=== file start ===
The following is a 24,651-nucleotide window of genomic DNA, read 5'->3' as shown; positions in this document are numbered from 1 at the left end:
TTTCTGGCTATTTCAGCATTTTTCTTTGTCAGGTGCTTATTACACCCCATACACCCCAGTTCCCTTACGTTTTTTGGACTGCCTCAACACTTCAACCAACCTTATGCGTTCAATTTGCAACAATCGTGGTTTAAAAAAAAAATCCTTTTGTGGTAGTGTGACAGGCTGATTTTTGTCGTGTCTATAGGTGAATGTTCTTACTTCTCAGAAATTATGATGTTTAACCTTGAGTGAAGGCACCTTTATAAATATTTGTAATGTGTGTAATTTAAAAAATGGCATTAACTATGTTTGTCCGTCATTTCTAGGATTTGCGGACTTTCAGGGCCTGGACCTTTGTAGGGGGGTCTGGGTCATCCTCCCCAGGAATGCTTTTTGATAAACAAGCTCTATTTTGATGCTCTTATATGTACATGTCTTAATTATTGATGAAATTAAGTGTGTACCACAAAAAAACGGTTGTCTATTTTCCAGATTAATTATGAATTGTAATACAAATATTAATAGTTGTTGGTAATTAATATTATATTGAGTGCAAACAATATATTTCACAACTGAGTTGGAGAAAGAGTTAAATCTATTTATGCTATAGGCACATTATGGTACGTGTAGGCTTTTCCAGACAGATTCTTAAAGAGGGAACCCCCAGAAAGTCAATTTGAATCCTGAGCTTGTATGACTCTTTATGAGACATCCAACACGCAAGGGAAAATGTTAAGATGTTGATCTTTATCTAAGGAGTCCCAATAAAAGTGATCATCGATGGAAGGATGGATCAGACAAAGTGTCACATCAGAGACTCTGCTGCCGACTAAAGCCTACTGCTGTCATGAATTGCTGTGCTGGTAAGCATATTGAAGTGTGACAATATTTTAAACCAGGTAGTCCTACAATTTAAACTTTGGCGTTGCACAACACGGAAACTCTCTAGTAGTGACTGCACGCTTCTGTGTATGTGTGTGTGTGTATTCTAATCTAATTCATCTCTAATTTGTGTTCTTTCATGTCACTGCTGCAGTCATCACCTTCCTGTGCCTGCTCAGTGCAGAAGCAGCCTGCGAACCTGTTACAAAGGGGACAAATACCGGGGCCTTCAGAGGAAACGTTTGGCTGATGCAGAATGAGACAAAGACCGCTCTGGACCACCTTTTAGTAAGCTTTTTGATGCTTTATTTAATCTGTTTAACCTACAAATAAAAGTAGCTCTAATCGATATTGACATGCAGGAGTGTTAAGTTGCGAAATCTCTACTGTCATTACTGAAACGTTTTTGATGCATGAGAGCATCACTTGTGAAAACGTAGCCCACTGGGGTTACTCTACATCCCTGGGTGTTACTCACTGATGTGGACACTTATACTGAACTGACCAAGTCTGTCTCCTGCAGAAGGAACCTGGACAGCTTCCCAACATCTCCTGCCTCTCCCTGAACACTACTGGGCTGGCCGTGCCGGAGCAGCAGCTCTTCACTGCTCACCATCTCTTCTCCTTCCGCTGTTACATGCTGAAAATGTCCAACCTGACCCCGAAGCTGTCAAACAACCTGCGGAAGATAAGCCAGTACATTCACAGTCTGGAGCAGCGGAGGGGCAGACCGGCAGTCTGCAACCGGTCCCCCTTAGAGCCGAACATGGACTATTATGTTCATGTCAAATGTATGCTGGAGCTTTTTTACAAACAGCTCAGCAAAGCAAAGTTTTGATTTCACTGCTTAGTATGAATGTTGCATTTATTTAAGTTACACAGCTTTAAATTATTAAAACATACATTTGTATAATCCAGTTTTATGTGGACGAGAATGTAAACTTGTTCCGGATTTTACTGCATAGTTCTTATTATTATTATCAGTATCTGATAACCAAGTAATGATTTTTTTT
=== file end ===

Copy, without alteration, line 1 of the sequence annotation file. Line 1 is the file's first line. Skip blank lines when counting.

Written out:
The following is a 24,651-nucleotide window of genomic DNA, read 5'->3' as shown; positions in this document are numbered from 1 at the left end: